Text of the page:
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Finding out that you have schizophrenia can be scary and hard to deal with. But you can treat it.
The goals of treatment and recovery are to:
Medicines help your symptoms, and counseling and therapy help you change how you think about things and deal with the illness.
If medicine and therapy aren't helping you, your doctor may suggest electroconvulsive therapy (ECT). In this procedure, your doctor uses electricity to create a brief and mild seizure. This may change your brain chemistry and help your symptoms.3
If you struggle with alcohol, drugs, or tobacco or have other mental health problems, such as depression, you need to treat these problems too.
Treatment may last a long time, and the need to follow a recovery plan usually lasts for your lifetime. Your treatment and recovery plan may change as your experience of schizophrenia and your life change.
Most people with schizophrenia qualify for health care programs such as Medicare or Medicaid. To find out whether you qualify, check with your local health and welfare agency.
Medicines are the treatment that works best for schizophrenia, and you may be taking more than one at a time. They may be used for positive or negative symptoms, but they don't work as well for negative symptoms as they do for positive symptoms.
It may take time to find which medicines are best for you. This may be frustrating. Getting support from your family, your friends, and a community-based rehabilitation program is helpful, especially while you and your doctor are trying to find the best medicines. It also may help to speak with and get support from others who have had trouble finding the right medicines.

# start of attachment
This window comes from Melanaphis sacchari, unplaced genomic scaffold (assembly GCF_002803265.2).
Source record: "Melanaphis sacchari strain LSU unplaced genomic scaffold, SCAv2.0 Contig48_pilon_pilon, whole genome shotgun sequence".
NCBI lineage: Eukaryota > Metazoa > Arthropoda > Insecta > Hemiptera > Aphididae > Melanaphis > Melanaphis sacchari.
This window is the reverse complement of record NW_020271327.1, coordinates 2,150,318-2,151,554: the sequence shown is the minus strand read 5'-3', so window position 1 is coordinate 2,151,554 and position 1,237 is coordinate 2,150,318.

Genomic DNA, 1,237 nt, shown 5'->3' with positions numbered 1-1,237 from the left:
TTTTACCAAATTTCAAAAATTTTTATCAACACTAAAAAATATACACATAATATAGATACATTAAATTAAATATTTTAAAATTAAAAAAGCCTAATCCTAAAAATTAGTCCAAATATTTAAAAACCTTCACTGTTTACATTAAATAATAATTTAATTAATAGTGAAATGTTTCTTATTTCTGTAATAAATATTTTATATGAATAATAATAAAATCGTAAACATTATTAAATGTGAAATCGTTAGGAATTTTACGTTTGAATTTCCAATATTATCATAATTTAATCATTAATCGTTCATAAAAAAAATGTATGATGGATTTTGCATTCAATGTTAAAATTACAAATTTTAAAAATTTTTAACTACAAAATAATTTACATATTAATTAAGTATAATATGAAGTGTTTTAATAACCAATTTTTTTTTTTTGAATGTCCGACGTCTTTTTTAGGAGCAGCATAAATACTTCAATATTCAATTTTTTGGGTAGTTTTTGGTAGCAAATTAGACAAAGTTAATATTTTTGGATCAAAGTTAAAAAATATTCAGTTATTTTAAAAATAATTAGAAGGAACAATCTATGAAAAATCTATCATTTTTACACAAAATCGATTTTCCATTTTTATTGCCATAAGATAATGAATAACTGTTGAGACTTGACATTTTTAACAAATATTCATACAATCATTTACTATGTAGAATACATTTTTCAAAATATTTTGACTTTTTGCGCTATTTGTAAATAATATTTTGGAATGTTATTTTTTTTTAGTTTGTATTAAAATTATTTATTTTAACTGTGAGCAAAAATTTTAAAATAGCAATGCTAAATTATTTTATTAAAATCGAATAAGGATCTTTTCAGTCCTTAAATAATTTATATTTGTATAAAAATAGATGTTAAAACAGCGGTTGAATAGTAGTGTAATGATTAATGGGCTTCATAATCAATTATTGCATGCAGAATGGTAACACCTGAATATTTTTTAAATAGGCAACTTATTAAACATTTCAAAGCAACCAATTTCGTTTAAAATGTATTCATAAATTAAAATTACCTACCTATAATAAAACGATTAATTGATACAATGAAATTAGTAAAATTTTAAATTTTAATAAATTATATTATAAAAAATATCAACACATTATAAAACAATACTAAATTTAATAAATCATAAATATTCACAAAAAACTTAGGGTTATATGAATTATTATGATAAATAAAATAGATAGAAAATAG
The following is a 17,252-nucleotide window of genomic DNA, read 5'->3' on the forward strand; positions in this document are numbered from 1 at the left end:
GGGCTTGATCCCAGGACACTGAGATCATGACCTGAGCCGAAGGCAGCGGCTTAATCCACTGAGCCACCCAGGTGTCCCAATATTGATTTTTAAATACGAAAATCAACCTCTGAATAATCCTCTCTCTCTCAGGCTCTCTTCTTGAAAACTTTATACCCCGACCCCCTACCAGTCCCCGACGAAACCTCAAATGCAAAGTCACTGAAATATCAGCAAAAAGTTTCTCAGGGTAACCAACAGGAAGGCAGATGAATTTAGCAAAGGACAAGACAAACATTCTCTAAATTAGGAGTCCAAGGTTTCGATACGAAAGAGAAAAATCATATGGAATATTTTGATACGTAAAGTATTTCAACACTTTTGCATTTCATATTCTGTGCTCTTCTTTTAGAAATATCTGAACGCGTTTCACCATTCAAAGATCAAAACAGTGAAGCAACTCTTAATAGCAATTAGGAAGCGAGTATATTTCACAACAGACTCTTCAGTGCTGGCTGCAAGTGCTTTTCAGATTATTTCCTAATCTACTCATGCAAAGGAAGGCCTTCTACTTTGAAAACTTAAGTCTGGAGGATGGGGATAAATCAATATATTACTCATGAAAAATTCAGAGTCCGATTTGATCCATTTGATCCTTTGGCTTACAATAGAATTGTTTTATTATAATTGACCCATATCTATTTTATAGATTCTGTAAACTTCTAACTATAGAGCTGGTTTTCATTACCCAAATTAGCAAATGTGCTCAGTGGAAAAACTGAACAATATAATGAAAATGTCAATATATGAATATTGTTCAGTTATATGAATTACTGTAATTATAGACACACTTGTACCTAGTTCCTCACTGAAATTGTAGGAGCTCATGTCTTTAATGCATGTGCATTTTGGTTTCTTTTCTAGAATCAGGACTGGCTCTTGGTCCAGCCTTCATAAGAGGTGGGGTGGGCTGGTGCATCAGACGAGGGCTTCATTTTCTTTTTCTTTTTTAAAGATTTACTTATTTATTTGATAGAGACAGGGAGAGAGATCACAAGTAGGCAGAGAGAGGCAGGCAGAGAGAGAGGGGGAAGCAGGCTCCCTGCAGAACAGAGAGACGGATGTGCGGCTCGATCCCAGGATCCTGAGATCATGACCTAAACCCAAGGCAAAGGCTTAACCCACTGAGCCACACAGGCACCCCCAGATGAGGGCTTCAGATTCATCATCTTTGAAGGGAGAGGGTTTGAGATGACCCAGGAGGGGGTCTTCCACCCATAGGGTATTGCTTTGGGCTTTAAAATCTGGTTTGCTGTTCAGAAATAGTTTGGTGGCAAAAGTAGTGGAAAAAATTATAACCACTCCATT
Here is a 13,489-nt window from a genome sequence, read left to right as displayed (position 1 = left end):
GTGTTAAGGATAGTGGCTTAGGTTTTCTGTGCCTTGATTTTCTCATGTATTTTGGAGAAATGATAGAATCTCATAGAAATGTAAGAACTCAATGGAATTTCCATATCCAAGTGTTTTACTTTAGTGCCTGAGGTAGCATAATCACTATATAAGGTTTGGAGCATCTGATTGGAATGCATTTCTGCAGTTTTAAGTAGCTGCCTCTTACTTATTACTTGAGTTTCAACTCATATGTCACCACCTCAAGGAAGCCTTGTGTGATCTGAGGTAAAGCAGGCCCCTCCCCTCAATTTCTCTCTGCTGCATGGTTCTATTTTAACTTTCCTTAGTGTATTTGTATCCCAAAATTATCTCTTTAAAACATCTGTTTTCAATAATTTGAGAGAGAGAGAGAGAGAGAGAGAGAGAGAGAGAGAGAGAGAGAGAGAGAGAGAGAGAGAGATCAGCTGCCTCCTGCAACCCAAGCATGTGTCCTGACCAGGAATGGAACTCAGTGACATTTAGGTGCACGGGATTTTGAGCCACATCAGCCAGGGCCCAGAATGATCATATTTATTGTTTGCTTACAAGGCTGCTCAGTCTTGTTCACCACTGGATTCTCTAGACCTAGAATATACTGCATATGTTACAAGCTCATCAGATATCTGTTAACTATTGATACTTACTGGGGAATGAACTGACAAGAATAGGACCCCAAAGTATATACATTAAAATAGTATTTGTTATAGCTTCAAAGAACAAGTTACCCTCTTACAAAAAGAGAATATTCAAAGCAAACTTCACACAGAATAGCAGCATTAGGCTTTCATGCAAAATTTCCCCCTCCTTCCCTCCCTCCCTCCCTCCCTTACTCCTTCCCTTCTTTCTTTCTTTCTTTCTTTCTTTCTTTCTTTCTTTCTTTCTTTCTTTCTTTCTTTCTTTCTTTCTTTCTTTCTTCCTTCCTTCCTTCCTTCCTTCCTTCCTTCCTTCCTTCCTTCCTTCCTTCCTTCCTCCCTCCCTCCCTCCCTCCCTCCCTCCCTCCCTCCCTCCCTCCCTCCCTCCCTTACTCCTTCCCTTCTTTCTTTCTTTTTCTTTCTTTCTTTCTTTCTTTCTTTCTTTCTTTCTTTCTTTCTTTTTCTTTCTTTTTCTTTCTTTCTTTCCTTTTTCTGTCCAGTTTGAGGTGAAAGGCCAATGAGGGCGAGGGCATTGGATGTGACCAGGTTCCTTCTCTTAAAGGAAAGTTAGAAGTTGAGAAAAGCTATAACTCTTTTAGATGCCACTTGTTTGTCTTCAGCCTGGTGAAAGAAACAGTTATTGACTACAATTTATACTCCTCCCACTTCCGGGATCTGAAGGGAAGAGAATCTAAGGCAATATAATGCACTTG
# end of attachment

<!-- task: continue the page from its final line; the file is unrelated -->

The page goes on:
If you stop taking your medicines, you may have a relapse. Don't stop taking your medicines until you talk with your doctor. If you and your health care team decide you should stop using medicine, you will need to be checked on a regular basis.
Medicines used most often to treat schizophrenia include:
These medicines often are used along with the medicines listed above:4
Because of side effects or the risk of side effects, you may be tempted to stop using your medicine. But if you stop using medicine, the symptoms of schizophrenia may come back or get worse.
If you have any concerns about side effects, talk to your doctor. He or she will work with you. Your doctor may give you a smaller dose of the antipsychotic medicine, have you try another antipsychotic medicine, or give you another medicine to treat the side effect.
Some side effects of antipsychotic medicines can be serious.
You may need regular blood tests to check for side effects. Children, teens, and older adults may need to have blood tests more often than other people.
eMedicineHealth Medical Reference from Healthwise
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